Saturday, 24 March 2018

Movie Review: Trumbo (2015)


A biographical drama, Trumbo is a sharply written story of career survival set during the post-World War Two Red Scare.

It's the late 1940s, and Dalton Trumbo (Bryan Cranston) is one of Hollywood's leading screenwriters. He is also a proud member of the Communist party, along with several other prominent film industry figures, including fellow writer Arlen Hird (Louis C.K.). Dalton is happily married to Cleo (Diane Lane) and his children include the precocious Nikola (Elle Fanning). With the Cold War taking hold, a wave of anti-communist sentiment sweeps from Washington DC to Hollywood, fanned by gossip columnist Hedda Hopper (Helen Mirren).

As a matter of principle Dalton and his fellow communists refuse to cooperate with the House Committee on Un-American Activities (HUAC). Convicted for contempt of Congress, Dalton serves time in prison, and is placed on the notorious "Hollywood 10" blacklist, barred from working for any studio. Meanwhile, other communist sympathisers including Edward G. Robinson (Michael Stuhlbarg) do testify to save their careers. Once released Dalton has to find a way to make a living, and Frank King (John Goodman), head of low-budget King Brothers Productions, offers a lifeline of endless uncredited work.

Directed by Jay Roach and written by John McNamara, Trumbo is fascinating, witty and often quite funny. Both a character study and a cautionary tale about social paranoia, the film sparkles with the cantankerous yet phenomenally smart and articulate personality of Trumbo, and the remarkable post-war U-turn when communism was transformed in the public consciousness from great ally capable of defeating fascism to a feared existential menace.

The film does not shy away from presenting Trumbo as a man full of faults and contradictions. He enjoys his success, living on a large farm with all the luxuries afforded to the fortunate by capitalism. And when the strain of making a living through round-the-clock writing becomes nearly unbearable, Trumbo lashes out at his family members, hurting those he is trying to support.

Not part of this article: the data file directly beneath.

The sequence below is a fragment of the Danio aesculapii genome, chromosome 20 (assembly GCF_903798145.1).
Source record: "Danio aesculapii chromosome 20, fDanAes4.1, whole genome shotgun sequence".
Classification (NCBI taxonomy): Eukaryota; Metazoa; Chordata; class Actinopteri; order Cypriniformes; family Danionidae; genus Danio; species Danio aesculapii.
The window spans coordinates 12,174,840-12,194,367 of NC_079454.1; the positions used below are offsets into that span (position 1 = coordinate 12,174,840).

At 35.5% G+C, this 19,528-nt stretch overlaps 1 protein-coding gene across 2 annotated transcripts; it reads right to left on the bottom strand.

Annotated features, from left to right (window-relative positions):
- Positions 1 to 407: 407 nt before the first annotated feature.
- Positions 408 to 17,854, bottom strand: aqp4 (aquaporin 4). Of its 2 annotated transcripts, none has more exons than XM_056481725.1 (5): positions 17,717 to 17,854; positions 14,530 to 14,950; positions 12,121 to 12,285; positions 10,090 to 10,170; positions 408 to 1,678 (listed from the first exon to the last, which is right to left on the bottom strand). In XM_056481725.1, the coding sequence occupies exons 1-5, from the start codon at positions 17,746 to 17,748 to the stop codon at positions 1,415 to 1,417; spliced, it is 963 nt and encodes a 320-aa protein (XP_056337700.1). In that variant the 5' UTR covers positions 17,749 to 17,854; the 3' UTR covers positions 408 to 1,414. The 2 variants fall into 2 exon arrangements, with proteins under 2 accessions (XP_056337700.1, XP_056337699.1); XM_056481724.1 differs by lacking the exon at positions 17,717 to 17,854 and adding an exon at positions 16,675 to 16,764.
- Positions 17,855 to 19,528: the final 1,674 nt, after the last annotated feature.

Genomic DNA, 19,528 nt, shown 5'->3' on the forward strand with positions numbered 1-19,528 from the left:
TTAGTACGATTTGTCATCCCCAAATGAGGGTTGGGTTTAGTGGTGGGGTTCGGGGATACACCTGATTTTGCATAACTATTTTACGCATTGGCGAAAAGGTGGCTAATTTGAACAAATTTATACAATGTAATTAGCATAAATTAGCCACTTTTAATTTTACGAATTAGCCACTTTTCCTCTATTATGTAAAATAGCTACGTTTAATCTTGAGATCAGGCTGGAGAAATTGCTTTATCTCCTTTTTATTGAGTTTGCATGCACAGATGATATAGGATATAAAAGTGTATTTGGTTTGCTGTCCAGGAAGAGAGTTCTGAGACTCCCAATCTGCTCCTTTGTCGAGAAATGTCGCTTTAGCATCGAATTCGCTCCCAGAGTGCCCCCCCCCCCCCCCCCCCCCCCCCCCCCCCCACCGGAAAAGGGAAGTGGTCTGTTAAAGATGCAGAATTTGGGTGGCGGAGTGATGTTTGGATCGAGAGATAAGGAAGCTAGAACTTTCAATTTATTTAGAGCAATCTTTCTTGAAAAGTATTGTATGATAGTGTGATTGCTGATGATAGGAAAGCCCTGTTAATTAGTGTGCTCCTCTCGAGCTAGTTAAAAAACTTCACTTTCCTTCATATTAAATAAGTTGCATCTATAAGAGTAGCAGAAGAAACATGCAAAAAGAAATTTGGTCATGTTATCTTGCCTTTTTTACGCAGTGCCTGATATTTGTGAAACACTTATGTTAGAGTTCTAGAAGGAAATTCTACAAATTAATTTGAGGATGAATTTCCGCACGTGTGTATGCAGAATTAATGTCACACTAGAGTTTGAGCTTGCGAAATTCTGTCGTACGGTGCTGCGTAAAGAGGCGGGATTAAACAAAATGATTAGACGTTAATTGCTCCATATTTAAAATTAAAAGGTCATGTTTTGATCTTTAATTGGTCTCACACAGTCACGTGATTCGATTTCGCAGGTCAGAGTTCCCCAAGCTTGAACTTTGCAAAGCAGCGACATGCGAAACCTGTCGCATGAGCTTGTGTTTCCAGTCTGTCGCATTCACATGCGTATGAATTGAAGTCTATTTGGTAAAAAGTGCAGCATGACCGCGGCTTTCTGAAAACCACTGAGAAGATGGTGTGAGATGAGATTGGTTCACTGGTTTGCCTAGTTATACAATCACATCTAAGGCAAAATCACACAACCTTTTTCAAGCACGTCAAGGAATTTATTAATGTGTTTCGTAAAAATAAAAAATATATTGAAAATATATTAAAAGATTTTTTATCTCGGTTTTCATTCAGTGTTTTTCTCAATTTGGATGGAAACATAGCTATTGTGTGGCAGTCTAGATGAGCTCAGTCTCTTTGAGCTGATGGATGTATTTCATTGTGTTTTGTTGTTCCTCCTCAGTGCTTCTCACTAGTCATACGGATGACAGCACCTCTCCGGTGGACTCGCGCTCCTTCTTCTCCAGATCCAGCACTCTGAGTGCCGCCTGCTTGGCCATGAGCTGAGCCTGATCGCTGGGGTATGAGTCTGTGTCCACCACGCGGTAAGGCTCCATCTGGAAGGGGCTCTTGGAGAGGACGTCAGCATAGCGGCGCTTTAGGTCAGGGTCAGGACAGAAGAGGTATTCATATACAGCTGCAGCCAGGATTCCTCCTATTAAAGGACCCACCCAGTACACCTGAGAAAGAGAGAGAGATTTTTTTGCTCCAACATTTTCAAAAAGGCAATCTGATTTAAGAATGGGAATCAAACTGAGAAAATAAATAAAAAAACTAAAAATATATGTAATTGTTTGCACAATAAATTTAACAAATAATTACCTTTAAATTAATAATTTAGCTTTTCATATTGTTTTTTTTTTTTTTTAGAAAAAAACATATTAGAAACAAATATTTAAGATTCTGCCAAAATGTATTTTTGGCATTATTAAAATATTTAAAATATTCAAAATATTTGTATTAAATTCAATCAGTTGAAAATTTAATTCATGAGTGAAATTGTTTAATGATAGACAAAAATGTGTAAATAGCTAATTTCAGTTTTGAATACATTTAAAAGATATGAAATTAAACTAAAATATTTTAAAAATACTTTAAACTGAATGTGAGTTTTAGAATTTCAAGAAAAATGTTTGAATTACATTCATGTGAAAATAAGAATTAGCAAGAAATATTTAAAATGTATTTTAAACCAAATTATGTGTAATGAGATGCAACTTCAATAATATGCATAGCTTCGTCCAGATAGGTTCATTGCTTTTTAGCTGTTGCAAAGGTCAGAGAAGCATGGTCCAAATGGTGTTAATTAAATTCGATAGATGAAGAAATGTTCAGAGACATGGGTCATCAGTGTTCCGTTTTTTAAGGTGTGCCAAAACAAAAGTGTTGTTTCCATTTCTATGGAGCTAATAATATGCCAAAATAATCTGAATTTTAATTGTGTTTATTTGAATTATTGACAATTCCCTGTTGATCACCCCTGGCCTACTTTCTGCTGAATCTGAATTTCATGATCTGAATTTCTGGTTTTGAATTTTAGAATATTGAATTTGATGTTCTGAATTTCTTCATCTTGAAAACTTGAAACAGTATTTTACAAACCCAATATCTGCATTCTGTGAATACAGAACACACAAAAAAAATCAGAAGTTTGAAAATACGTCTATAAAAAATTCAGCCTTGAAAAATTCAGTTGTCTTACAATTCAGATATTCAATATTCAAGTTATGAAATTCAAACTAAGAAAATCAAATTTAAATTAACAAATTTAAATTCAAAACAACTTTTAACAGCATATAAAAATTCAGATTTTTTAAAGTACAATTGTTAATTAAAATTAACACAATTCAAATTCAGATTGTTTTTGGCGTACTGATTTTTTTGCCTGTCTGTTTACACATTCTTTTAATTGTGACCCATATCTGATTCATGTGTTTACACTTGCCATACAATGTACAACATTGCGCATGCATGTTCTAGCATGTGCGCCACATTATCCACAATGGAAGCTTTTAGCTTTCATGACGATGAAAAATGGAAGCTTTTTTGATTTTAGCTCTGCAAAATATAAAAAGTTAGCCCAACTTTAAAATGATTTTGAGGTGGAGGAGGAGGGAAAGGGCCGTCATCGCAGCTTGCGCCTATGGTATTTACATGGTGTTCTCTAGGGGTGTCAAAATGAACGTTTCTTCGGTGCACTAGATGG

And yet intellectually he never betrays his beliefs, and finds the unlikely path to expose the witch hunt by undermining it from within. Uneducated and fear-mongering campaigns devoid of evidence wilt when exposed to the light, and Trumbo's work ethic eventually forces the hypocrisy into the open

Trumbo boasts a remarkably talented cast in top form. Bryan Cranston delivers a career-defining performance, embracing the writer's flawed humanity and happily occupying the inconsistency of a proud communist enjoying all the riches that a life of celebrity has to offer. The character of Arlen Hird is an amalgam of other communist writers, and Louis C.K. portrays the more idealistic stream of left wing thinking, more willing to resist the system rather than work within it.

Helen Mirren makes the smug Hedda Hopper an obnoxious and hate-worthy gossip, a representation of self-appointed thought police, pouring gasoline on the flames of public fear and wielding disproportionate power. John Goodman as Frank King introduces bombastic levity, and his scenes add a whole new dimension to Trumbo, providing insight into the wondrous world of successful low-budget studios. Diane Lane, Michael Stuhlbarg, and Elle Fanning all make notable contributions.

Trumbo succeeds as a portrait of a remarkable man and even more so as a critical commentary on the lunacy of fear-driven social agendas.






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